. . .in a series of articles in Christianity Today during the mid-1980s on how quantum physics was revolutionizing the concept of the nature of reality. To those with no previous exposure, the subject of the discussion was in some cases quite unnerving. The telling point here is not primarily in the articles themselves, but in the reactions that appeared in the letters to the editor in the following issues. One pastor wrote: “Mass that exists, then becomes non-existent in transit, then exists again according to our will? I don’t have to listen to this! Beam me up, Lord!”. . . Perhaps most disturbing was the example the author of the original article cited in his opening paragraph: “A few weeks ago an acquaintance of ours, a theologian, remarked in the course of a stimulating dinner conversation that he considered quantum mechanics the greatest contemporary threat to Christianity. In fact, he said if some of the results of this theory were really true, his own personal faith in God would be shattered.”  Those responding to the new ideas reacted strongly to having their view of creation challenged with the new paradigm because, I suspect, their own faith and understanding of God himself were tied in an almost absolute way to their view of the nature of the created order, the physical world. To assent to the truth of quantum physics would be to destroy God himself. These reactions did not just come from lay people. They came from pastors and theologians as well. [1]

I find it ironic how deeply we as contemporary conservative Christians had bought into what Daniel Taylor has called The Myth of Certainty[2]. In an era that has been more safe and stable than most any era in history, security/certainty whether it be financial, political or intellectual has been set up as a virtual idol. Doubt or uncertainty is not to be tolerated. Underlying this quest for or belief that, one has achieved absolute certainty is I believe an irrational fear that without our certainty reality itself will come unraveled. While common, it is in fact idolatrous! Our certainty, our trust and stability is not to be found in our mental constructs, or our bank account, our political system or anything besides our Creator and Savior. Certainty is where we end up when we lose faith. The stance of faith is exploring questions rather than absolute scientific answers.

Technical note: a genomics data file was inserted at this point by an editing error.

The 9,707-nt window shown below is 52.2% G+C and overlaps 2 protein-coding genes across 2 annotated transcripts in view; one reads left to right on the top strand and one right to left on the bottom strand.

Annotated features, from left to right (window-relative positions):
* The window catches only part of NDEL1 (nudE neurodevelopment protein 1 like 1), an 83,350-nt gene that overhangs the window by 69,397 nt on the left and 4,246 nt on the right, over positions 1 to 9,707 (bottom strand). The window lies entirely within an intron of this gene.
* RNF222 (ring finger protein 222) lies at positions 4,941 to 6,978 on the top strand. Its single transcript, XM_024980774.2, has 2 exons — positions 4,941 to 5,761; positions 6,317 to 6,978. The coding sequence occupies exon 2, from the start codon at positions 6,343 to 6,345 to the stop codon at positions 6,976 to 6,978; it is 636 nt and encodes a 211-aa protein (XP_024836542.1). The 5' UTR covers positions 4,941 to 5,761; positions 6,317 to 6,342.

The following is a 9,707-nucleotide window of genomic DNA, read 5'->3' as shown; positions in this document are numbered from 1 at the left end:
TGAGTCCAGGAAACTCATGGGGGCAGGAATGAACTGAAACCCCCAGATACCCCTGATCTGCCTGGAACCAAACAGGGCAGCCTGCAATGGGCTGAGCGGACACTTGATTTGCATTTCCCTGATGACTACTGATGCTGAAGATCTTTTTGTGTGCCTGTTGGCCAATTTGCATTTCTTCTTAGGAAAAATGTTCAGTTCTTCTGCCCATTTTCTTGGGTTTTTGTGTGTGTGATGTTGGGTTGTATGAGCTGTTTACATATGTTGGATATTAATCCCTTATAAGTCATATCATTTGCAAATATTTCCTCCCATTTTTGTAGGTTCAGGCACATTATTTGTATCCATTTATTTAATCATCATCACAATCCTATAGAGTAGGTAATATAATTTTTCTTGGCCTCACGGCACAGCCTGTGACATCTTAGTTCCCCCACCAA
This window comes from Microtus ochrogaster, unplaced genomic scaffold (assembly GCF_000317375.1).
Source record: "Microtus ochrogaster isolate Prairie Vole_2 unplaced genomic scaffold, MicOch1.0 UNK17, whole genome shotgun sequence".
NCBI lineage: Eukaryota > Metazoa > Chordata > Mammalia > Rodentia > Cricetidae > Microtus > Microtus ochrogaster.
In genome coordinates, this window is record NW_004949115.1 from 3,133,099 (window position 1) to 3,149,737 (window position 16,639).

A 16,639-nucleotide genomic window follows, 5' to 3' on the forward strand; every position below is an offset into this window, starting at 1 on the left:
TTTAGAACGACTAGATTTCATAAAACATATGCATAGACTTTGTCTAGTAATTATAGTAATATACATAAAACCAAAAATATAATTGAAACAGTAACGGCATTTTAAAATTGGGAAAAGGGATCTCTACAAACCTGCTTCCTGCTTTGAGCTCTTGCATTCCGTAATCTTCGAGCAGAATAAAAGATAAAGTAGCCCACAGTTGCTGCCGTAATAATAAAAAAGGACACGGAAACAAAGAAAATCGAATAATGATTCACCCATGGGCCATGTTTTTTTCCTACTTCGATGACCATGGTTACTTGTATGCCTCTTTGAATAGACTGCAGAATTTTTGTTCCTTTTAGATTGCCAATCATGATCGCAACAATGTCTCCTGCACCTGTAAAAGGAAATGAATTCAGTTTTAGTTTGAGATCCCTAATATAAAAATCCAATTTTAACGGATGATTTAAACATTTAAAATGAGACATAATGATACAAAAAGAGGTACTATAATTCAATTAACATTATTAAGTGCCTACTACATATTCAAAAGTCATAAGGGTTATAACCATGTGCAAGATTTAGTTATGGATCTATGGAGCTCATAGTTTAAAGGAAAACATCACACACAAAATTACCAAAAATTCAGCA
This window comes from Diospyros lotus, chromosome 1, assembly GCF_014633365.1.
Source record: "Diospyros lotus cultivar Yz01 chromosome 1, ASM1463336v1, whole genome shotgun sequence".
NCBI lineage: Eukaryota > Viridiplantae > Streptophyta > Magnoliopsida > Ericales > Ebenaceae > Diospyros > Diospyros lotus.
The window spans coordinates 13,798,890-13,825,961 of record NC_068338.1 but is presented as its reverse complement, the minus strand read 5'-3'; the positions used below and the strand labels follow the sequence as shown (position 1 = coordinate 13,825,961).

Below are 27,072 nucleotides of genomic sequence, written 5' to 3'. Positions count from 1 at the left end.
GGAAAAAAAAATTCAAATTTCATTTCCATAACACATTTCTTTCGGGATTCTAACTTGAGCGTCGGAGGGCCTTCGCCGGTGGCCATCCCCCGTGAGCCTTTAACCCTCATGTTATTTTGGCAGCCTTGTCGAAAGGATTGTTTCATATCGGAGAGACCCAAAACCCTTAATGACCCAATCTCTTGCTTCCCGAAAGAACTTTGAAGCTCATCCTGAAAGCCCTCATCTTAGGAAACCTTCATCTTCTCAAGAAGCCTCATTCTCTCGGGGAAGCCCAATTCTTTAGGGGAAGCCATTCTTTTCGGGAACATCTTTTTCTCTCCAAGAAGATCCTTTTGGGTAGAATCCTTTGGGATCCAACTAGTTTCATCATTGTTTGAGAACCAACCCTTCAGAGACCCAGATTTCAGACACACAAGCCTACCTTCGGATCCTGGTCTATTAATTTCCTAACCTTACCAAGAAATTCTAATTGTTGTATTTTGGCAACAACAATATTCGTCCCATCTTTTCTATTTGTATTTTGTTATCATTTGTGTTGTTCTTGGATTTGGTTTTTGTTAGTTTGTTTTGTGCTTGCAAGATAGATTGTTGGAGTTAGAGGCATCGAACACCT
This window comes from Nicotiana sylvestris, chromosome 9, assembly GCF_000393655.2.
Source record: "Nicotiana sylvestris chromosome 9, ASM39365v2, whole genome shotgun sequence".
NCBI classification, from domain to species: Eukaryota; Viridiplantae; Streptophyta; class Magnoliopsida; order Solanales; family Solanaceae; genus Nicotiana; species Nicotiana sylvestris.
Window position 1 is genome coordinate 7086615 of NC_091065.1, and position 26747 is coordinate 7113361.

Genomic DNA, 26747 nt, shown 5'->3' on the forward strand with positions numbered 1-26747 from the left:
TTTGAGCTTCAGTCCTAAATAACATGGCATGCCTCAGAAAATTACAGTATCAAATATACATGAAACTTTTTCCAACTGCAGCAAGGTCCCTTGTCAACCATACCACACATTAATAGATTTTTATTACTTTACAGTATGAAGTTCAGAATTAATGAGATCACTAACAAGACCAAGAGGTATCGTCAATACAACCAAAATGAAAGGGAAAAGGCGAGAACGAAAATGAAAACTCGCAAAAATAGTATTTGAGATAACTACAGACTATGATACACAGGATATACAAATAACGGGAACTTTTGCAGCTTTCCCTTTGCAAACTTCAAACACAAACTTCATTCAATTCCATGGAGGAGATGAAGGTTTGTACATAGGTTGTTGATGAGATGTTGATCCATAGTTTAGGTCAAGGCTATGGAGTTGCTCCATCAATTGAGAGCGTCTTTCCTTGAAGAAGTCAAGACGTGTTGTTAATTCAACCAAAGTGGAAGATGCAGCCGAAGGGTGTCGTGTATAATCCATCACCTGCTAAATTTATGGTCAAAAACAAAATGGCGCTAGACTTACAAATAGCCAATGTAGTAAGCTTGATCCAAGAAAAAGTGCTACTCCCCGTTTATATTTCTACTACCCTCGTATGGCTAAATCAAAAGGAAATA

The film doesn’t break new ground but is a call for understanding between the two camps.  As I watched I recognized several unspoken assumptions that were not explicitly addressed in the film in other than a single comment by one interviewee.  First, what is the source of authority?  From the second century, Christians have formally recognized two “books of revelation,” the scriptures and the created order.  This is true of Catholics, Orthodox and the Reformers as well as later Protestants. These two must be in harmony since God is the author of both—one cannot be legitimately pitted against the other and each has its own sphere to which it is speaking.  Galileo was not the first one to say it, but he did make the quip famous. “Scripture was not given to teach us how the heavens go, but how to go to heaven.”

I believe the film achieves its goal of opening up conversation about the “elephant in the living room,” the E-word (evolution).  It will be valuable conversation starter for  campus and church study groups.

The From the Dust DVD can be ordered from BioLogos Foundation for $20 or $25 for the Blu-ray:

[1] M. James Sawyer, The Survivor’s Guide to Theology (Grand Rapids: Zondervan, 2006), 53.

[2] Daniel Taylor, The Myth of Certainty (Downers Grove: IVP, 1999).

    77 replies to "From the Dust: Conversations on Creation – a Review"

    • Daniel Eaton

      There IS a framework that is accepted. But there are definitely parts of his theory that have been replaced, updated since then, and some that are outright rejected and are NOT held by BioLogos. For example, Darwinism rejects supernatual activity. BioLogos believes that while things are designed (by God) to change, there IS supernatural causes and intervention in the creation. As such, to call their belief “Darwinian” is not accurate. And it isn’t MY claim, but their actual statement of beliefs.

    • teleologist

      First, Darwinists have never rejected the term NS. They have refined their argument by proposing various underlying mechanisms to explain NS. Collins’ must know this and knows that NS is a random unguided process void of divine intervention. Atheists have never rejected NS but seek to complement it, such as epigenetics. Again, it doesn’t matter what BioLogos say to the Christian community, the fact is that if they fully support the random and unguided process of NS that is incompatible with Biblical creation through divine intervention. I am accurate to called them Darwinian.

    • Daniel Eaton